Summary of Section 5.2
Innate defences are self-tolerant and are not directed against the host’s own cells unless they betray the presence of intracellular pathogens. Unique histocompatibility antigens on host cells are recognized as ‘non-self’ if grafted into another member of the same species, provoking graft rejection.
Summary of Section 5.2
Plants have evolved a wide range of physical and chemical defence mechanisms, in response to a variety of herbivores and pathogens. Interactions between some groups of herbivorous insect and plant species have occurred over tens of millions of years.
Summary of Section 5.3
The plant apparency theory and the resource availability hypothesis can explain the diversity of plant chemical defences, i.e. why certain plant species have different types and amounts of defence, leading to the idea of qualitative and quantitative defences.
Summary of Section 5.3
Alkaloids are important plant secondary compounds implicated in defence against a range of herbivores and pathogens. The plant defence theory was the first to suggest the defence role of secondary chemicals like alkaloids.
Summary of Section 5.3
Induced defence, an example of a qualitative defence, has been found in various plant species. The principles of the mechanisms, in particular the cascade response, are similar to those in animals.
Summary of Section 5.3
Adaptive immunity is found only in vertebrates and depends on small lymphocytes, which exist in clones initially of a few hundred cells each. All members of the same clone carry identical antigen receptors with binding sites that fit a unique cluster of amino acids (sometimes with sugar molecules) called an epitope.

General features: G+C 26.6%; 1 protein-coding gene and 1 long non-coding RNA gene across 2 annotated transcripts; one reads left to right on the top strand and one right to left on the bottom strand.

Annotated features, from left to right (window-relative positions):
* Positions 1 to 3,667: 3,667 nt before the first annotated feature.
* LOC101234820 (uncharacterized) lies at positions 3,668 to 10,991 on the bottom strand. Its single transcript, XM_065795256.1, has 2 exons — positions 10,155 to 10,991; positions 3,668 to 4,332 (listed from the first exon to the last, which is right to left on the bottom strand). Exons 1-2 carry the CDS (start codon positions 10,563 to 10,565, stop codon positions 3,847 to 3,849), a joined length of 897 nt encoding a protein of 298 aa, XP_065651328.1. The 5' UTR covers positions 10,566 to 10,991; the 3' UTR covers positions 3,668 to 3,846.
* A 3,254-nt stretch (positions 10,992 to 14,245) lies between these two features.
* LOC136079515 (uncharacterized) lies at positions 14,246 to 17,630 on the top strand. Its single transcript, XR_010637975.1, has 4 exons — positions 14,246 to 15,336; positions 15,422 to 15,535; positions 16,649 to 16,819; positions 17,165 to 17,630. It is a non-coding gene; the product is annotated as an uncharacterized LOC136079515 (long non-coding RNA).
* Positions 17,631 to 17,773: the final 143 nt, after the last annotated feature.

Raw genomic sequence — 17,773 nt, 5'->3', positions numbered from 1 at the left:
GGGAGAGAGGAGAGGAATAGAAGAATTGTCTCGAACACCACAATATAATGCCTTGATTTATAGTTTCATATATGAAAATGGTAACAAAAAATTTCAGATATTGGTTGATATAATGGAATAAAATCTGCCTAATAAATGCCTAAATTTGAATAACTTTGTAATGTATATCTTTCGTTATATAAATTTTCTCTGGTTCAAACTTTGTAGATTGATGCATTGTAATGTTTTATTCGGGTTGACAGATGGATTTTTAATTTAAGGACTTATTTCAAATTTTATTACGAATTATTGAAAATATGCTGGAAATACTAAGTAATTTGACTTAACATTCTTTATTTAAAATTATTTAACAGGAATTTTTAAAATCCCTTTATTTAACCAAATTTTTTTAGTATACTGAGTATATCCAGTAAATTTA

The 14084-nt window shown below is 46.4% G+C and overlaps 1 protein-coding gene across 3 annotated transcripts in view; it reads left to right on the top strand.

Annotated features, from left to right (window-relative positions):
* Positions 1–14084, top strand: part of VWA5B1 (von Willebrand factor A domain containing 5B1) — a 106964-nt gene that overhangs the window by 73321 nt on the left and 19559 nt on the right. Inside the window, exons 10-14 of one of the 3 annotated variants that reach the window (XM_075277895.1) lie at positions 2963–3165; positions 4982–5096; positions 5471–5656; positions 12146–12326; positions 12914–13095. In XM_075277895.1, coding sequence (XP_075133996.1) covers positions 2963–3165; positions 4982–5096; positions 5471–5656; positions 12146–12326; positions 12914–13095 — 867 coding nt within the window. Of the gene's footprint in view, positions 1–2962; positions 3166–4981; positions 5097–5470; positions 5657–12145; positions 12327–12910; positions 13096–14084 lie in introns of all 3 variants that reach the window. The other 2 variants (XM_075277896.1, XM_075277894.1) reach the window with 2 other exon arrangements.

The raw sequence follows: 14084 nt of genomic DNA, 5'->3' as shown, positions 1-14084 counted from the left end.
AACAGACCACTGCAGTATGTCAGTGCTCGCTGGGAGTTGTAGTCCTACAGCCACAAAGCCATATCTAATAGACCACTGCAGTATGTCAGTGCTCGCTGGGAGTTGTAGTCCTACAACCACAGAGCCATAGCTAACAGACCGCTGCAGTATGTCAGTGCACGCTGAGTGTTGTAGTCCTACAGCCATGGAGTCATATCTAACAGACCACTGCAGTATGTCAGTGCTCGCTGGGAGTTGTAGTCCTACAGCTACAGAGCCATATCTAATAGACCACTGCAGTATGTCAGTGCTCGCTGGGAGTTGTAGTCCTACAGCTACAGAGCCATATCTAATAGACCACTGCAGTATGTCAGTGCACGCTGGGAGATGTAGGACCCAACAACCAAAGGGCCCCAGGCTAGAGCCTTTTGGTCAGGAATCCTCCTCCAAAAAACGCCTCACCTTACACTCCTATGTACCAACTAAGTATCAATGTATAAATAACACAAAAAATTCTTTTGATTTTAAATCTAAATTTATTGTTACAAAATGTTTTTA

Summary of Section 5.4
Molecules with epitopes in their structure are called antigens. The antigen receptors on small lymphocytes are highly specific and can distinguish between closely related pathogen strains on the basis of their unique epitopes.
Summary of Section 5.4
In most vertebrates, large antigen receptor repertoires are generated by random somatic gene recombination. Somatic genes are not passed on from one generation to the next, so the codes for receptors that bind to epitopes on pathogens encountered during an animal’s lifetime are not inherited by its offspring.
Summary of Section 5.4
Phagocytes also produce activating cytokines and select appropriate targets for adaptive immunity by presenting digested fragments of pathogens to helper T cells.
Summary of Section 5.4
Corticosteroids suppress immune responses and may be important in switching energy resources away from defence against pathogens to other functions such as reproduction, metamorphosis and hibernation.
Summary of Section 5.4
Some amphibian populations may be declining due to increased mortality from pathogens. Increased susceptibility to opportunistic infections may be due to reduced immune responsiveness caused by environmental stressors, or to the recent emergence of more virulent pathogen strains.
Summary of Section 5.4
There are several lines of evidence to show that organisms involved in attack and defence have coevolved and that trade-offs are occurring between devoting resources to defence or to other functions such as reproduction.
Summary of Section 5.5
A consequence of coevolution between hosts and their pathogens is that virulence tends towards an optimum level which ensures the survival of both the host and the pathogen species. Hosts may tolerate a greater pathogen load during periods of high reproductive effort.
Summary of Section 5.5
Comparison of the phylogenies of hosts and parasites provide further evidence for coevolution. Blood parasites in the order Haemosporina seem to have coevolved with their dipteran (fly) vectors rather than their vertebrate hosts.
Summary of Section 5.5
Coevolution of some plants and insect herbivores has led to the latter using the plants’ defence for themselves, which in turn has contributed to the evolution of warning coloration and mimicry.
Summary of Section 5.5
Experimental evidence for coevolution in plants and herbivores has come from a study in which the removal of herbivores was associated with increased fitness of plants, due to the reduced cost of defence.
Summary of Section 5.5